When you recognize that a loved one is suffering from substance abuse, knowing exactly what to do and how to go about doing it can be very difficult. One word that often springs to mind is intervention.
When an addict refuses to admit that he has a problem, an intervention is commonly held. Essentially, it is a planned meeting or confrontation with family and friends and the one suffering from the addiction.
There are many benefits and several risks of holding an intervention. It is often a necessary step, however, because the addict may not otherwise come face to face with his problem. What must be kept in mind when both planning and holding an intervention is to keep things from getting negative. It is important not to seem too confrontational, judgmental or hostile. If not held properly, an intervention can present the risk of sending an addict further into the addiction.
Holding an Intervention
When planning the intervention, try to only include people who are important to the addict’s life and people that he cares about and relates to. This can be a combination of family and friends, old and new, young and old. Treatment options and approaches should be discussed in a meeting prior to the intervention. This should not be a large gathering, since the addict might feel he is being ganged up on and become defensive.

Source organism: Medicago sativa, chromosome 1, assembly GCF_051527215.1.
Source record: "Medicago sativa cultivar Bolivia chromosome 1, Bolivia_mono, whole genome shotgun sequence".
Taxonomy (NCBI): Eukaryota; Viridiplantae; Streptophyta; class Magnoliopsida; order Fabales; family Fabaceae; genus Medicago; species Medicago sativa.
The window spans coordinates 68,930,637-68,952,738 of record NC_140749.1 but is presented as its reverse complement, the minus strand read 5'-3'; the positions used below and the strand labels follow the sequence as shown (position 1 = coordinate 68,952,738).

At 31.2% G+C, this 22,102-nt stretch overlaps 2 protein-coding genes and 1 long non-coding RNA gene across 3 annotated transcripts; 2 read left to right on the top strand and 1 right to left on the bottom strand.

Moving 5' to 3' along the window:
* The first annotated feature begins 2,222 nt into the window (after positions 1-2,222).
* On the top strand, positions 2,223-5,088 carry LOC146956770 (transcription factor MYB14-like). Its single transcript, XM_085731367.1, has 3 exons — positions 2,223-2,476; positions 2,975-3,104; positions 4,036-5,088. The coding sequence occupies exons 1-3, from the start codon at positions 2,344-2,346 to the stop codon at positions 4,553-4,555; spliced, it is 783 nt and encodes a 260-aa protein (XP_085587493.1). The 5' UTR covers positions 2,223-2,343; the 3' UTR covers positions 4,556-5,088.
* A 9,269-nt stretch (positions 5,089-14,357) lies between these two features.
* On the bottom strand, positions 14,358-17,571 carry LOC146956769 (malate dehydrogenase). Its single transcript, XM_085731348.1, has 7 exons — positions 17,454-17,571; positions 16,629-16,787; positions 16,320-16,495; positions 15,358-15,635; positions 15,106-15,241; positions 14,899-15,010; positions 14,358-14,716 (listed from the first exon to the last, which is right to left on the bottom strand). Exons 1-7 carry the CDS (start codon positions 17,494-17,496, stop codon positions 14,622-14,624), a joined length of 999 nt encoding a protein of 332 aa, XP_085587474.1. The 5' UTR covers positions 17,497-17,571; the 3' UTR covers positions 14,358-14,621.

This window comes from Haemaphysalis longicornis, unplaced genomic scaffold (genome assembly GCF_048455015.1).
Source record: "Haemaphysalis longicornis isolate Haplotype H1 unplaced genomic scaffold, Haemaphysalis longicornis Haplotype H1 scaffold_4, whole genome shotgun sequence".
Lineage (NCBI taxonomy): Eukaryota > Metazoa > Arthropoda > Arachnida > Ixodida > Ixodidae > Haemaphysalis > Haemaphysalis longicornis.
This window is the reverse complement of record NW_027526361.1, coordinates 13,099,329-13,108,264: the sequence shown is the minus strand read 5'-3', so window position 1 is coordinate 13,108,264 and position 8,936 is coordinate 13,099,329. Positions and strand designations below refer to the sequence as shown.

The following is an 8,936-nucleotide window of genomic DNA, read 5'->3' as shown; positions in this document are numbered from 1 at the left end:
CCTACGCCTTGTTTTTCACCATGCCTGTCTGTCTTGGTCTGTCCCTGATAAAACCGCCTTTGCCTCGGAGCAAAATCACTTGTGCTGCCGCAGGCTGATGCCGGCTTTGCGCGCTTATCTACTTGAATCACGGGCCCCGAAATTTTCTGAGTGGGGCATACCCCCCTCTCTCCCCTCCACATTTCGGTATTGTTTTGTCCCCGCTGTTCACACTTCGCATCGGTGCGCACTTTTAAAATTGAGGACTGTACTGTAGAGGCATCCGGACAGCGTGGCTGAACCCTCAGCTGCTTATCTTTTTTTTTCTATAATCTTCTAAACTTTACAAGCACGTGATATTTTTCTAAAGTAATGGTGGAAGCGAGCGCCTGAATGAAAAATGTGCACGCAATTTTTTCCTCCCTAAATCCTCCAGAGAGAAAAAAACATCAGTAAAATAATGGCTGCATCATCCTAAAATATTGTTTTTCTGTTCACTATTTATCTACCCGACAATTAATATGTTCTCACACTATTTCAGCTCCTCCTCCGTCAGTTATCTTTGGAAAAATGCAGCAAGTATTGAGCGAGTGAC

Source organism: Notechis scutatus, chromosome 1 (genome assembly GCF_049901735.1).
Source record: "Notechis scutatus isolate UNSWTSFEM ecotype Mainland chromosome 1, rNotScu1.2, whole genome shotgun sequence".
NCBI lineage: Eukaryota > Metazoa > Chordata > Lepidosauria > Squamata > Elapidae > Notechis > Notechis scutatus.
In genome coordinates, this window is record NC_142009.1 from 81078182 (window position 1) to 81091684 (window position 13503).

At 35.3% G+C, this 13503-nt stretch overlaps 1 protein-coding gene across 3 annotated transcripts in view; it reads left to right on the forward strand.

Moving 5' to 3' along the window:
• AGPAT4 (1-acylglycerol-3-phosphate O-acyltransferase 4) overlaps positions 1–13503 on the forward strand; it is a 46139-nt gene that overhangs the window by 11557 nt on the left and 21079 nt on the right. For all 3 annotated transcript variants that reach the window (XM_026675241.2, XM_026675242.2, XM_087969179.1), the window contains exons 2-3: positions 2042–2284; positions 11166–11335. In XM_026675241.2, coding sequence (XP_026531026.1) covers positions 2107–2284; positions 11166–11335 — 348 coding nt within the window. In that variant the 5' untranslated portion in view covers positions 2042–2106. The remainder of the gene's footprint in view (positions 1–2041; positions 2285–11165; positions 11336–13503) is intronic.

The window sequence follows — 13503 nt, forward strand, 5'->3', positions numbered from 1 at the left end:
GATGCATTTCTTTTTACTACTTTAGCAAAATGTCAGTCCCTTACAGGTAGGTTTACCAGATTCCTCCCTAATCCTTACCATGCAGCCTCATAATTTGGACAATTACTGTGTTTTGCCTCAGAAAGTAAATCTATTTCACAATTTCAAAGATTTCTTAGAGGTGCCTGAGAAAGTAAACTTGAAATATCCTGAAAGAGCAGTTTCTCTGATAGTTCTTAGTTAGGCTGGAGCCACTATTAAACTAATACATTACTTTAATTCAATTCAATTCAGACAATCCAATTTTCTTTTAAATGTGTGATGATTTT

The spokesperson of the event should be chosen carefully and should be a person who the addict trusts and does not find threatening. Choosing a time of day when the person is less likely to be under the influence of drugs or alcohol and trying to hold the event in a place where the addict feels comfortable can also be helpful. The addict’s comfort should be kept as a central thought in the planning process.
It is helpful to concentrate on love, hope and how powerful it is that a community came together to help the individual with his problem. Remember to not think negatively of the addict but see the potential of recovery and success in his life.
Make sure each person is prepared to speak about how the addiction has affected his life and what the addict means to him. Also, remember to listen to what your addicted loved one has to say. Above all, be supportive, loving and respectful.